By the way, if you want actual situations, feel free to PM me. I have plenty to draw from. I would say lol, but some of them not funny at all.

Ali
 

bobbysamd

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Encouraging Students

I'd second that comment. Unless you are working with a true bonehead, most people can learn how to fly and be good pilots. Some people are naturals and pick it right up. Others need more time than others, but they will get there. Praise and encouragement are powerful tools, but must be used sparingly and with absolute sincerity.

Let me provide a flying and a non-flying example. While at ERAU I acquired a CFI student from another instructor. This instructor was very knowledgable, a tough and thorough stage check pilot, but very strict and precise. The student was a decent enough pilot. This instructor kept telling the student he was not CFI material. The student did fine with me, and I told him so. He passed his practical and instructed before going to a regional. He now flies (although a furloughee) for a major.

My non-flying example is my mom. She learned to drive later than most people. She was having trouble grasping the mechanics of a stick shift. Her first instructor told her she'd never learn how to drive. She changed instructors, got into an automatic, took a week's worth of lessons, and got her driver's license.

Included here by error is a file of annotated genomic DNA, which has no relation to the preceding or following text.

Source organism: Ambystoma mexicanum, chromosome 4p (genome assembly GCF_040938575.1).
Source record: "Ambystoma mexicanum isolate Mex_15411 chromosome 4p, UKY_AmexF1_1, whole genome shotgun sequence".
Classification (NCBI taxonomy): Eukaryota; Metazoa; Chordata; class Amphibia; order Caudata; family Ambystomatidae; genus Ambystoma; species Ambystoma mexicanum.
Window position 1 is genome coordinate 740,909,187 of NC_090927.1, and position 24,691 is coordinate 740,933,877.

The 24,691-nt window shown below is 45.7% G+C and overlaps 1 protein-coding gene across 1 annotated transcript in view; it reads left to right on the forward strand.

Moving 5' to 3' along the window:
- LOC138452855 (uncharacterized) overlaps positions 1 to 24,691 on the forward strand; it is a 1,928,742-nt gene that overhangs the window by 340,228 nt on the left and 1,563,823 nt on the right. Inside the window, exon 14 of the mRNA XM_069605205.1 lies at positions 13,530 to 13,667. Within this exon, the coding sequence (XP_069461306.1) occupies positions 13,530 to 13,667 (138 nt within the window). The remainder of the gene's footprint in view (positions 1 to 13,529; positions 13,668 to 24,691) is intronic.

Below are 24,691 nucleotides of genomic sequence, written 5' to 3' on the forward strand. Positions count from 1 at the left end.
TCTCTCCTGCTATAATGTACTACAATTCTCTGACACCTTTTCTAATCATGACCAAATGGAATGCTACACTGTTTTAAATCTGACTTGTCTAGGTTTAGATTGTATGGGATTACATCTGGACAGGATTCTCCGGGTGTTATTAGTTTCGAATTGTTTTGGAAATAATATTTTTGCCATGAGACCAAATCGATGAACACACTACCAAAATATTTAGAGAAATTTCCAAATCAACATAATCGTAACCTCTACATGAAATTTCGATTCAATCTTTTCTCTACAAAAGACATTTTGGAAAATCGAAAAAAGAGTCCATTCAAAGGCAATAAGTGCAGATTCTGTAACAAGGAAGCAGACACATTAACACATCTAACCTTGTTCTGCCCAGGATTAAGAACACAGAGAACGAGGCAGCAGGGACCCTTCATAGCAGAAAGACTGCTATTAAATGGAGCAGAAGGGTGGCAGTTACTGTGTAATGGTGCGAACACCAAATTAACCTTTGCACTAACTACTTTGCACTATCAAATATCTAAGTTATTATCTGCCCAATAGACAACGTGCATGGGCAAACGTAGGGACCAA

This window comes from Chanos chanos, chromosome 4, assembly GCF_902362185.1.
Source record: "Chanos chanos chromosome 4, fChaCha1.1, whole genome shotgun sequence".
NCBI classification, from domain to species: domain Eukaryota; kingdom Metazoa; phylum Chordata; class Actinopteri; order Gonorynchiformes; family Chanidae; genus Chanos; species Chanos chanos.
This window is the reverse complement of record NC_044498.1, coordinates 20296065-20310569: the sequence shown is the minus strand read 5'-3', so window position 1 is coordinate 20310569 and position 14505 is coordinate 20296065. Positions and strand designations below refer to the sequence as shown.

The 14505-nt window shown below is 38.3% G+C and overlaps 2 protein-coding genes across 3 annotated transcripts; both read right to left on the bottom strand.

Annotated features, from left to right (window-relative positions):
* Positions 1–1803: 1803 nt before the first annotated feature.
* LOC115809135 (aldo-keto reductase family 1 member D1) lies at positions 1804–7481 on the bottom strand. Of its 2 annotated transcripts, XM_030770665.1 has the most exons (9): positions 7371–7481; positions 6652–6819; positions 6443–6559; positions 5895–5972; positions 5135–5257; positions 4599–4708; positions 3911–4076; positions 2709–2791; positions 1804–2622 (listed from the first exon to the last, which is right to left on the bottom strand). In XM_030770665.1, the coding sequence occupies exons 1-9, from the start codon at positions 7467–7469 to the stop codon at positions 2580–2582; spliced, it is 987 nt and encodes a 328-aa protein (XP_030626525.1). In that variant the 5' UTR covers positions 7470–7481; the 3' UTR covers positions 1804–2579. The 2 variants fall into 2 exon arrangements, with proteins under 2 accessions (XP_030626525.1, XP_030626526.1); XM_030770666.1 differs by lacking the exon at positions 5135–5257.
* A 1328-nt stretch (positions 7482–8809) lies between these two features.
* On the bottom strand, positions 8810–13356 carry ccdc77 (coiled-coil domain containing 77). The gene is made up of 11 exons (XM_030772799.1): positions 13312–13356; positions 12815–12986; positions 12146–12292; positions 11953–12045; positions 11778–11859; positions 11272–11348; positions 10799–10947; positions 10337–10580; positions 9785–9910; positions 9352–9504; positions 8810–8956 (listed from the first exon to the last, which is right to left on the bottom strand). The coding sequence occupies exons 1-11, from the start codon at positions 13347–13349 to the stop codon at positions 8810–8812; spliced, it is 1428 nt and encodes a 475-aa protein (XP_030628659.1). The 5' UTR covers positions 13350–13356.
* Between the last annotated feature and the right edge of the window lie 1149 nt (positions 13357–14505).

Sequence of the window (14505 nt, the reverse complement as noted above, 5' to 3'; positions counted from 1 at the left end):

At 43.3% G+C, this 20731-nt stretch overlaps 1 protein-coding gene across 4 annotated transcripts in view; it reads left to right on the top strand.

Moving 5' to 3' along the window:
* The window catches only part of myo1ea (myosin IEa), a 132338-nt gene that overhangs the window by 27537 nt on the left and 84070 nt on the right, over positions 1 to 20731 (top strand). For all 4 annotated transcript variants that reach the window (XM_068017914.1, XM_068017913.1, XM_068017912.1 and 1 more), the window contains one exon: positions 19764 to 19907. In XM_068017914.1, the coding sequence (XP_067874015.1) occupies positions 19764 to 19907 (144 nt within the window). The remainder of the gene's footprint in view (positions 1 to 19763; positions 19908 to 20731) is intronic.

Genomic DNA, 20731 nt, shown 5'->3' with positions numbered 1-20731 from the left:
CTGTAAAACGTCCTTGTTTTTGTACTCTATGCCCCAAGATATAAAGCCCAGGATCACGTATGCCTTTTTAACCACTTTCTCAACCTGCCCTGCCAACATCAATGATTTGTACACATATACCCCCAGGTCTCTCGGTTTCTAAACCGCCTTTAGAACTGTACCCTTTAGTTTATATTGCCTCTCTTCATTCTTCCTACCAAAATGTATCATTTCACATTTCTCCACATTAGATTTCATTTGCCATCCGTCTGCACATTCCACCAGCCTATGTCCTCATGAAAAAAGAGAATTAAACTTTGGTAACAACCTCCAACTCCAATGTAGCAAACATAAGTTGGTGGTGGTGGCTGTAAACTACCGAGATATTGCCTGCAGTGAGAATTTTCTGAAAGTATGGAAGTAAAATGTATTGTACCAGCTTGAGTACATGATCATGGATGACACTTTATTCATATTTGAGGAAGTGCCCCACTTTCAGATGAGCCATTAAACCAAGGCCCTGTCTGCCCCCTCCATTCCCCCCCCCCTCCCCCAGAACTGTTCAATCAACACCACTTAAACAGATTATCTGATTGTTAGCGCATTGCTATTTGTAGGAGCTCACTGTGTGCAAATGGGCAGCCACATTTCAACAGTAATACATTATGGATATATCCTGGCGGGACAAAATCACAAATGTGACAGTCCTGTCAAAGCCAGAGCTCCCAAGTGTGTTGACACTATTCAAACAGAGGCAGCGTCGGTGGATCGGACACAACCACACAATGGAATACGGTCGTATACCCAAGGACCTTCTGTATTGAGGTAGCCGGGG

Hope that helps a little more with your paper.
 
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Andy Neill

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Erica,

Even though I am long past being a boy and my wife is the only one who thinks of me as a stud, I do have a couple of stories.

An anecdotal one from the Army's flight training is where the instructor told a foreign student to raise his nose, the student responded by holding his head higher which did nothing for the aircraft attitude.

One I participated in myself involved my own Army flight training. I was flying a UH-1 and pointed out to my instructor in the left seat traffic at 10'oclock. He respnded "I have the aircraft" which I took to mean that he was taking controls. He meant "I see the aircraft you called out to me". The result was that both of us saw the aircraft at 10 o'clock but neither of us were flying the aircraft we were in.
 

RichardFitzwell

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Erica,

One of the worst air disasters of all time took place because of poor communication between the flight crew and control tower.

It took place in Tenerife on March 27, 1977. Two Boeing 747's collided on the runway due to poor phraseology and misunderstanding. A total of 583 passengers and crew lost their lives.

Link